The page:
Human Rights as a defence to charges of Criminal Damage?

The Court of Appeal concludes that Human Rights law is no defence to charges of criminal damage for protests which result in significant damage to property.
In June 2020, the statue of the trans-Atlantic slave trader Edward Colston was toppled during protests in Bristol, sparked by the Black Lives Matter movement.
Over a period of years, a variety of different avenues had been pursued to either remove the statue altogether, or alternatively to add a plaque to the statue contextualising the source of the ‘philanthropist’s’ wealth, so that his involvement in the barbaric trading of human lives was not whitewashed by his legacy to the city.
Reliance was placed on the defendants’ Convention rights and issues such as the proportionality of the prosecution were raised by counsel on behalf of the defendants. Ultimately, the reasons that led the jury to acquit will never be known, but in a bid to clarify the interplay between the ECHR and criminal damage occasioned during violent or ‘non-peaceful’ protest, the then Attorney General (and now Home Secretary) referred the case of the Colston Four to the Court of Appeal.
The Court of Appeal considered the AG’s reference and concluded that, whilst transient and insignificant damage occasioned in the course of protest may be capable of engaging convention rights, significant damage would not.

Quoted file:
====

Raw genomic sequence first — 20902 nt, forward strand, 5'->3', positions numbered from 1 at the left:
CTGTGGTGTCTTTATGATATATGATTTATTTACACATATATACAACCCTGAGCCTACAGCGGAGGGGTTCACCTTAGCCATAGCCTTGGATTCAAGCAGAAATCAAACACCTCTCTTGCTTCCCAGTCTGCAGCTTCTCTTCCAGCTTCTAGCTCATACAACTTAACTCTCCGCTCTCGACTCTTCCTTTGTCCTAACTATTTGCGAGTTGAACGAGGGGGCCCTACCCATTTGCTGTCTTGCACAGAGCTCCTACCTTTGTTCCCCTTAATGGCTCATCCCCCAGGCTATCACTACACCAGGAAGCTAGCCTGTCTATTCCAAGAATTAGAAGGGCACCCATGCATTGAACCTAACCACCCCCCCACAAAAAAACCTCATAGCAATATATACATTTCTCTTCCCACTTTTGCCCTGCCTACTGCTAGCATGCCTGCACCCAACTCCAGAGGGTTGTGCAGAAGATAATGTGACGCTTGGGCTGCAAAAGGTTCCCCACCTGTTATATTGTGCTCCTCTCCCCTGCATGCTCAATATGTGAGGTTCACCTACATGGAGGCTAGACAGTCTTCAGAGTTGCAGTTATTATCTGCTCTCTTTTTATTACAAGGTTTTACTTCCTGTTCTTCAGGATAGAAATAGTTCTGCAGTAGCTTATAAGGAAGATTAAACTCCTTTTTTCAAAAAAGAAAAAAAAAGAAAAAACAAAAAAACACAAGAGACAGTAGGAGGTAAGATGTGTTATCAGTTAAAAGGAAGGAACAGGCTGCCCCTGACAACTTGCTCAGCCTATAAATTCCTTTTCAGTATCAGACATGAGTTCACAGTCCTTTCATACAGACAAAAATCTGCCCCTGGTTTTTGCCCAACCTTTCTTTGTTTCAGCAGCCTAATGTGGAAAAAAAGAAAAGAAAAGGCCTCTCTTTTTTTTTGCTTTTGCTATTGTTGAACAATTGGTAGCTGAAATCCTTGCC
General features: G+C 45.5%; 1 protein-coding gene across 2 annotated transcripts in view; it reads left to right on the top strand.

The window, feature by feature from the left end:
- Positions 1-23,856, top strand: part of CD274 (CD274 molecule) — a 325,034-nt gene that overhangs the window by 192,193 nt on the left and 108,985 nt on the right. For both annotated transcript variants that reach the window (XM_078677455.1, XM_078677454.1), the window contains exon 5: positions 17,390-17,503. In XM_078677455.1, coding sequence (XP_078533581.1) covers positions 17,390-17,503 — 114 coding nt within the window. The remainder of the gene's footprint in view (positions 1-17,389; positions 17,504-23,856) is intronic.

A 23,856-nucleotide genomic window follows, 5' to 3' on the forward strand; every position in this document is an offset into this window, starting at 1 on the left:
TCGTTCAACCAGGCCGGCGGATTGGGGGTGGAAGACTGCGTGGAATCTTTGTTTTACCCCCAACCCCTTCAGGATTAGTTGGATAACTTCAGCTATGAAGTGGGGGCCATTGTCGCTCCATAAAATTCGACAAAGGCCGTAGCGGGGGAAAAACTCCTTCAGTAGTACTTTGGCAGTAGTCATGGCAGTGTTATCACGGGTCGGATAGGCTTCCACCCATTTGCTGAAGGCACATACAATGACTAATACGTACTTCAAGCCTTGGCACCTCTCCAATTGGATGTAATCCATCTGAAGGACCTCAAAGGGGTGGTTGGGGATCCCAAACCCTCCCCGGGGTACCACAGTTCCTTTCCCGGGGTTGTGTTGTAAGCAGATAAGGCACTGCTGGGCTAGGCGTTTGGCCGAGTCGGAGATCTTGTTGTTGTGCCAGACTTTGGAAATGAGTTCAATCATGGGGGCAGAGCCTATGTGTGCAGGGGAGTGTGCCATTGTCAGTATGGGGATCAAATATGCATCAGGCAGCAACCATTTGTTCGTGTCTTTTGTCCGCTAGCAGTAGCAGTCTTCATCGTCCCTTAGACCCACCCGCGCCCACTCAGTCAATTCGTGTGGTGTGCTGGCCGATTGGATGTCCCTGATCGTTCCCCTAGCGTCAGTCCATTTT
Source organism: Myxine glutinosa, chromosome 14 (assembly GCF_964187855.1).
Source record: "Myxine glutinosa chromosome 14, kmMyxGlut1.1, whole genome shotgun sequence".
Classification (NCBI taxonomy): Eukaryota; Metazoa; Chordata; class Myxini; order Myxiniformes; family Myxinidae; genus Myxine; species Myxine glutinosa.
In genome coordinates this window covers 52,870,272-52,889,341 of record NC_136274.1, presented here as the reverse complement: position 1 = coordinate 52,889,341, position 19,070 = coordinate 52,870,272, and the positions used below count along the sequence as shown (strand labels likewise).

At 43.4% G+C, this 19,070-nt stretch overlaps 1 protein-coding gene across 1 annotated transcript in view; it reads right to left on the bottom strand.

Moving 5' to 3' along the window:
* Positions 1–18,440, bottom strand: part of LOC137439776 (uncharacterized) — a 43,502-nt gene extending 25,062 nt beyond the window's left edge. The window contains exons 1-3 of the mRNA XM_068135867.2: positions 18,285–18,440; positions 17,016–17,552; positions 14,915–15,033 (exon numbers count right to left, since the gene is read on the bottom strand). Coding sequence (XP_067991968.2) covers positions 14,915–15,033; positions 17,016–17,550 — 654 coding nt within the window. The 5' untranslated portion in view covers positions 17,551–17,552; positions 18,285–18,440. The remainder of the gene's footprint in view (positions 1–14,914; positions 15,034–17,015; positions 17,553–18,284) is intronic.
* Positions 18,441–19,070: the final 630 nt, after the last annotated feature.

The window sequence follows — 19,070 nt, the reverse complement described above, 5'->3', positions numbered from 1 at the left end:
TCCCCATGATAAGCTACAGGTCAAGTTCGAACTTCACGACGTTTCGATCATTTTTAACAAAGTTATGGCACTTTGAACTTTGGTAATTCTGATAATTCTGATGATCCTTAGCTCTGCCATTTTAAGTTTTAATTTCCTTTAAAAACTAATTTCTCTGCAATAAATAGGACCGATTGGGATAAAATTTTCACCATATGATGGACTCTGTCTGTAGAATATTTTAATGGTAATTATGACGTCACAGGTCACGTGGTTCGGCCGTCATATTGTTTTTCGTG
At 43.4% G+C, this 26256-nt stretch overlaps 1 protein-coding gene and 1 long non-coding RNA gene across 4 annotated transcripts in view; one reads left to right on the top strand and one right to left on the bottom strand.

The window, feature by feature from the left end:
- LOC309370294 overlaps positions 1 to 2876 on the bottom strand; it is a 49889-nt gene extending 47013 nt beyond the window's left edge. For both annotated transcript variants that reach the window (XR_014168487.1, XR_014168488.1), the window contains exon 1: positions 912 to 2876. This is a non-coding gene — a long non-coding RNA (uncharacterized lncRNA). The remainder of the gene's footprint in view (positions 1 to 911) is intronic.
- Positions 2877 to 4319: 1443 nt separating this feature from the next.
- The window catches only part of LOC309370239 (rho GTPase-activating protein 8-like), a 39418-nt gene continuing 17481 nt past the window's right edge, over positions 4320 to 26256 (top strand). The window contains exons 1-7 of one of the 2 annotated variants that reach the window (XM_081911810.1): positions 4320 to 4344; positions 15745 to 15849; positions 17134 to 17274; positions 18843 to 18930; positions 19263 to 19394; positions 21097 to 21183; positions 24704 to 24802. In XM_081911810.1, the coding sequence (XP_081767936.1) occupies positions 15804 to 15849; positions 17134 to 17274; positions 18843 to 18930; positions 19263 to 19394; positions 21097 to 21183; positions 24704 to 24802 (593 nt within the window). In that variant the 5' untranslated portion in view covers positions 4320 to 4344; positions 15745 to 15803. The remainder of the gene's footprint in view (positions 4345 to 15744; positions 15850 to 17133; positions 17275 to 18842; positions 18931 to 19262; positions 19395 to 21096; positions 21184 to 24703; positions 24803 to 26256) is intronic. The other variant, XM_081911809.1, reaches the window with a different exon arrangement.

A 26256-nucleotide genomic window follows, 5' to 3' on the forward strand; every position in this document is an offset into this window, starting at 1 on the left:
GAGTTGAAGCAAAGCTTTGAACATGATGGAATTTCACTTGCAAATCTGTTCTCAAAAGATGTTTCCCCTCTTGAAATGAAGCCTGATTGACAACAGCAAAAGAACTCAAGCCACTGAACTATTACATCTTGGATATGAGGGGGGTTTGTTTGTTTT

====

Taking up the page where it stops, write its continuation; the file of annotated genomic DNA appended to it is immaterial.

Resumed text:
The Court concluded that prosecution and conviction for causing significant damage to property, even if inflicted in a way which was ‘peaceful’ could not be disproportionate in Convention terms. As an indicator, the Court held that ‘significant damage’ would be caused a long way below the £5000 threshold for cases to be tried summarily. Only in those limited circumstances, of minor or trivial damage, could a Court conceivably find that a conviction may not be a proportionate response in the context of a protest.
This case provides some useful guidance for practitioners, albeit it has arguably significantly narrowed the scope for submissions which engage the ECHR in cases of criminal damage arising from protest.
The judgment makes clear that those causing significant damage, or attempting to cause the same, for example by throwing soup at a Van Gogh, are likely to find themselves deprived of reliance upon Convention rights in the defence of their actions.
The full judgment can be found here.